Written bySagar Malik
When a man is granted the liberty to carry out whatever vague idea that strikes his mind, things are bound to go out of line.
This stands true for both Salman's life and his character in Bharat.
Inspired by South Korean film Ode To My Father (2014), Bharat is essentially a Salman Khan show, and an excessively stretchy one at that.
Here's our review.
The film traces the life of Bharat (Salman, of course), a 70-year-old man, who tells his extraordinary life to his family.
The journey starts from partition-era India, as our protagonist is forced to flee from Lahore to this side of the border with the rest of his family, after being separated from his father and younger sister.
Within this (extremely long) two-and-half hour narrative, there is no such thing that Bhai can't do.
Take this for instance, the man starts off as a circus' star stuntman, then goes on to become an extraction worker in the Middle East, and finally a merchant navy hero. Big deal?
And, for the sake of closure, Bharat also gets to reunite with his long-lost sister.
Bharat is a film that is, in a sense, obsessed with Salman Khan. There's always too much room for Bhai to be the specimen Indian family guy, to deliver spun-out monologues, and get out of dreadful situations by speaking broken English, dancing to Bachchan songs.
The age-old Salman-Kat formula applies just as well here. You don't need their acting, just their presence.
Salman looks worn-out. At times, he keeps a flat face, during others, he overdoes his emotions. And, his dialog delivery is at best, feeble.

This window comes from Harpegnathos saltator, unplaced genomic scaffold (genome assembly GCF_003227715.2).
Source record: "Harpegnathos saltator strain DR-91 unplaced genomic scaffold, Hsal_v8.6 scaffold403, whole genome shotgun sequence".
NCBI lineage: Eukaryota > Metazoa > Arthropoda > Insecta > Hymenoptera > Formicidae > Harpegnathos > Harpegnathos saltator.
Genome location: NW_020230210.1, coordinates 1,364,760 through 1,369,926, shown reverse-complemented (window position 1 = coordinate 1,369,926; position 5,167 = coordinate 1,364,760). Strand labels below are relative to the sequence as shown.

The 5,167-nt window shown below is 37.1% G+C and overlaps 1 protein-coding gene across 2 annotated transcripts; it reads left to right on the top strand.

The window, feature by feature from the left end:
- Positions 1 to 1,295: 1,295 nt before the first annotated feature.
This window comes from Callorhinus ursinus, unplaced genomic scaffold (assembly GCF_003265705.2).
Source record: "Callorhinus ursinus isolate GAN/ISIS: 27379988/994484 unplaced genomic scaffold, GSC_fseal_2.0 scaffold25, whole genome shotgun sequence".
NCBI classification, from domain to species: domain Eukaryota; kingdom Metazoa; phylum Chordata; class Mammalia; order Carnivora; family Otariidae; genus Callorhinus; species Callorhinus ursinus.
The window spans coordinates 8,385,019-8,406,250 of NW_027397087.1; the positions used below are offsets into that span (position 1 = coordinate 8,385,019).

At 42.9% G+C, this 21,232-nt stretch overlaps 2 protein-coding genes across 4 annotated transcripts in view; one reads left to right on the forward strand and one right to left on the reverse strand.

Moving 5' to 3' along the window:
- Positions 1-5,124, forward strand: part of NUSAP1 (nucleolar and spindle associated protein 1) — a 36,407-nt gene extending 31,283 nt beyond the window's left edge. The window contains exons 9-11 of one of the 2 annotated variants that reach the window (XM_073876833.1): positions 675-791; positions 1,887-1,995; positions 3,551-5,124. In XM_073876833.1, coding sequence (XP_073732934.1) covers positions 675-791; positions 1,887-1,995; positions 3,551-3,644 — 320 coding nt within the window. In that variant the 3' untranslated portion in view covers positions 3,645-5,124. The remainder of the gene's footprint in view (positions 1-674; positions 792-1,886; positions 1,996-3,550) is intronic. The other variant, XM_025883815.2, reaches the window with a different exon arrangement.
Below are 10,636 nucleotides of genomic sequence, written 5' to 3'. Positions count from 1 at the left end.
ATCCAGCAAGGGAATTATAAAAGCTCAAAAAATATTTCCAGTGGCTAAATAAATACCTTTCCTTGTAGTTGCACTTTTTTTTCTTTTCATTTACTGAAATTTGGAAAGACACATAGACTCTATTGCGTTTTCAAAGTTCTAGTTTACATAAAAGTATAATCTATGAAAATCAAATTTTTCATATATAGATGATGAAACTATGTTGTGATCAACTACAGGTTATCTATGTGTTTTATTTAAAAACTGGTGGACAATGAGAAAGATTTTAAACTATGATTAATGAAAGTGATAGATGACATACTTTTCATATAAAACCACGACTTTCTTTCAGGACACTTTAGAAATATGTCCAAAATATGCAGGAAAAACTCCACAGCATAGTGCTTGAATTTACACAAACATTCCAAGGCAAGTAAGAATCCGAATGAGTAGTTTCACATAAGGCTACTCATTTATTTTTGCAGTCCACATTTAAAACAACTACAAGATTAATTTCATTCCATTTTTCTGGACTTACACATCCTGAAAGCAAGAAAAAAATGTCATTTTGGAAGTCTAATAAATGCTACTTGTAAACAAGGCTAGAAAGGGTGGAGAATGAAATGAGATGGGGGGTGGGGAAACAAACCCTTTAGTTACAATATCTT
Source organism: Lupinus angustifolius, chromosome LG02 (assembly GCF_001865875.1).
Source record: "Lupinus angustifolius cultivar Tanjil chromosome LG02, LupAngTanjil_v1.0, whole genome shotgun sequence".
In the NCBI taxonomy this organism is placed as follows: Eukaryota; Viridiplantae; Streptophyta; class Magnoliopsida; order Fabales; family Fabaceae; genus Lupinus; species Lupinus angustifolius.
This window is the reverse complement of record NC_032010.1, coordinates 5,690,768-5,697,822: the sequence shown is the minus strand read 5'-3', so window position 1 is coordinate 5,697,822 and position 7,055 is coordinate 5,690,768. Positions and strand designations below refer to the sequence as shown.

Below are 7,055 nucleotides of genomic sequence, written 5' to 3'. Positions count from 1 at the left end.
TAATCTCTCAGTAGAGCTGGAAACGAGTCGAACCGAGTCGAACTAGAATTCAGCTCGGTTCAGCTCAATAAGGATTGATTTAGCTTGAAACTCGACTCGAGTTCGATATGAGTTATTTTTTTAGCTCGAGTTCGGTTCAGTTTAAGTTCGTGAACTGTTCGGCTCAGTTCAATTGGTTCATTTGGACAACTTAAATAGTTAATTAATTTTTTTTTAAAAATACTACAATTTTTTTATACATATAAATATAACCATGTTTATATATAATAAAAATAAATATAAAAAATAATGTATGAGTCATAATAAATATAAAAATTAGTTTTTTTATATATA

That aside, his salt-and-pepper getup sure looks cool, but that isn't enough to make him look anywhere close to a 70-year-old.
Katrina tries, but still always misses the mark. Her accent, dialog-delivery, and expressions just don't add up to a decent performance.
Sunil Grover as Salman's best man, Vilayati comes off as a relief. Every time he's on screen, the man makes his presence felt. He is equal parts impactful and funny.
Disha Patani as circus performer Radha is used merely as a styling element.
Bharat has a houseful supporting cast. Jackie Shroff appears as Bharat's separated father. Others include Tabu, Shashank Arora, Brijendra Kala, and Nora Fatehi.
It won't be wrong to say that despite all the efforts to make a film, Bharat works more as a fan-tribute to Bhai.
Bothered by unnecessary length and too many events, the film loses direction and starts to feel nonsensical too soon. Maybe a bit of editing could help.
It's so exhausting that you'll walk out hungry- both for food and for better cinema.
Final verdict: 1 star for Sunil Grover.
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